July 2002 News

Militants planning big strikes in J&K: Army

26 July 2002
The Times of India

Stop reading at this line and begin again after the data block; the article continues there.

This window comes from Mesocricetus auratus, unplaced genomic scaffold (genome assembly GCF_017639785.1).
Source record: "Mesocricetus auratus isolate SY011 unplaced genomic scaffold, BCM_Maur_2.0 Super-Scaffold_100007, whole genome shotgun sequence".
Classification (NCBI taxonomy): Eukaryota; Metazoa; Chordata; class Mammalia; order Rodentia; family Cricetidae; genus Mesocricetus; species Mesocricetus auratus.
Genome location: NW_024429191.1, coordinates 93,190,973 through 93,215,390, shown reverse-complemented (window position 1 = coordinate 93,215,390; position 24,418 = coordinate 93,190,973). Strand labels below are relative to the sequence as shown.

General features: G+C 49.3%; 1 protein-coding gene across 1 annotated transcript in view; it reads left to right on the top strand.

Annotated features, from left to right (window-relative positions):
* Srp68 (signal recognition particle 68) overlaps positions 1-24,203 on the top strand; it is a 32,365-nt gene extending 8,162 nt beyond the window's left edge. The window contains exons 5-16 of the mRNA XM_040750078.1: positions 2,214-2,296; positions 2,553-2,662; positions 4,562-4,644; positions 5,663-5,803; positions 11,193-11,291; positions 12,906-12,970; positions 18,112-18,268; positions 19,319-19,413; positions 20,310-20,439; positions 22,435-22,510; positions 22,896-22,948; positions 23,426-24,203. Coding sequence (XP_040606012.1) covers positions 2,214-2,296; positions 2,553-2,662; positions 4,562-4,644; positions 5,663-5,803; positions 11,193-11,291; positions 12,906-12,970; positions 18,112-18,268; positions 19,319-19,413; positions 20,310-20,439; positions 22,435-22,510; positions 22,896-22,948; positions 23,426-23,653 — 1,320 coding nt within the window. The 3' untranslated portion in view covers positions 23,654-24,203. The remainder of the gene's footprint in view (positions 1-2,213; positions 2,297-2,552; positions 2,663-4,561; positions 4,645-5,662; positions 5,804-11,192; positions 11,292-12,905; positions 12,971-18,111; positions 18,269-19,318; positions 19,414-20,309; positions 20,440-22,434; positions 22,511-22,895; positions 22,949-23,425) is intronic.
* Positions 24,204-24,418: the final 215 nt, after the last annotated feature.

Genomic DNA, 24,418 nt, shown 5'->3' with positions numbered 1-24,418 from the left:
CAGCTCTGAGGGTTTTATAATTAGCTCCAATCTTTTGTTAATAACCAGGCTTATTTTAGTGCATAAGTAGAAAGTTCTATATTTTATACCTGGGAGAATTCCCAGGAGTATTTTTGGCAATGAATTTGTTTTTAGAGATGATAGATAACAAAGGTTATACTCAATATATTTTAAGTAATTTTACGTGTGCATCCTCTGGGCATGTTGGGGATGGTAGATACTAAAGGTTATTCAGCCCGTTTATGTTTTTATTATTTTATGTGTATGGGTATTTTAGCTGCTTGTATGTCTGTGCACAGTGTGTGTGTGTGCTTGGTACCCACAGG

New Delhi: A day before US Secretary of State Colin Powell’s arrival in the region to yet again press for de-escalation of tension between India and Pakistan, the Army on Friday said latest radio intercepts indicated that Pakistan-based terrorists were preparing for major strikes in Jammu and Kashmir next month. According to Army intelligence reports, as many as 500 al-Qaeda operatives amassed in Pakistan’s Northern Areas like Gultari were also in close contact with the 1,500 to 2,000 Laskhar, Jaish and Hizb militants stationed at different ‘‘launch pads’’ along the Line of Control (LoC) in Pakistan-occupied Kashmir (PoK). Radio communication among various terrorist outfits, intercepted by the Army, show that orders have been issued to their cadres in J&K to engage in ‘‘toofani action’’ in August. The aim will be to spread widespread terror by targeting the ongoing Amarnath Yatra and Independence Day functions on August 15. ‘‘The militants also want to disrupt the forthcoming assembly elections in J&K in a major way. The communication among different outfits has increased in the last two weeks,’’ said a senior Army officer, armed with radio intercepts. One intercept, for instance, talks about targeting National Conference leaders or any other group which wants to participate in the polls. A PoK-based militant radio even broadcast that ‘‘Hizbul Mujahideen ne elan kiya hai jo bhi shakas namiyad election main hissa lega usko maut ke ghat utar diya jeyege (Hizbul Mujahideen has proclaimed that anybody who participates in the forthcoming elections will be killed)’’. ‘‘Contrary to what the US and UK claim, infiltration into J&K has not come down drastically...it has reduced roughly by only 30 to 40 per cent. We also have information that militants have procured around 200 satellite phones of Chinese-origin to augment their communication links,’’ said the officer. In the last 30 days, Indian forces have foiled six major infiltration attempts along the LoC. ‘‘But for every thwarted attempt, three to four succeed,’’ said an officer. Army officers also rubbished Pakistan’s claim that New Delhi had flown some Al-Qaida and Taliban prisoners from Northern Afghanistan to India. Pakistan, they said, had levelled the charge to pre-empt possibilities of Indian forces killing or capturing Al-Qaida operatives sneaking into the Kashmir valley. The officers also maintained that the number of civilian casualties in Kashmir had been ‘‘intentionally exaggerated’’ by Pakistan. They said the civilian casualties, between 1990 and now, stood at 12,817.

 

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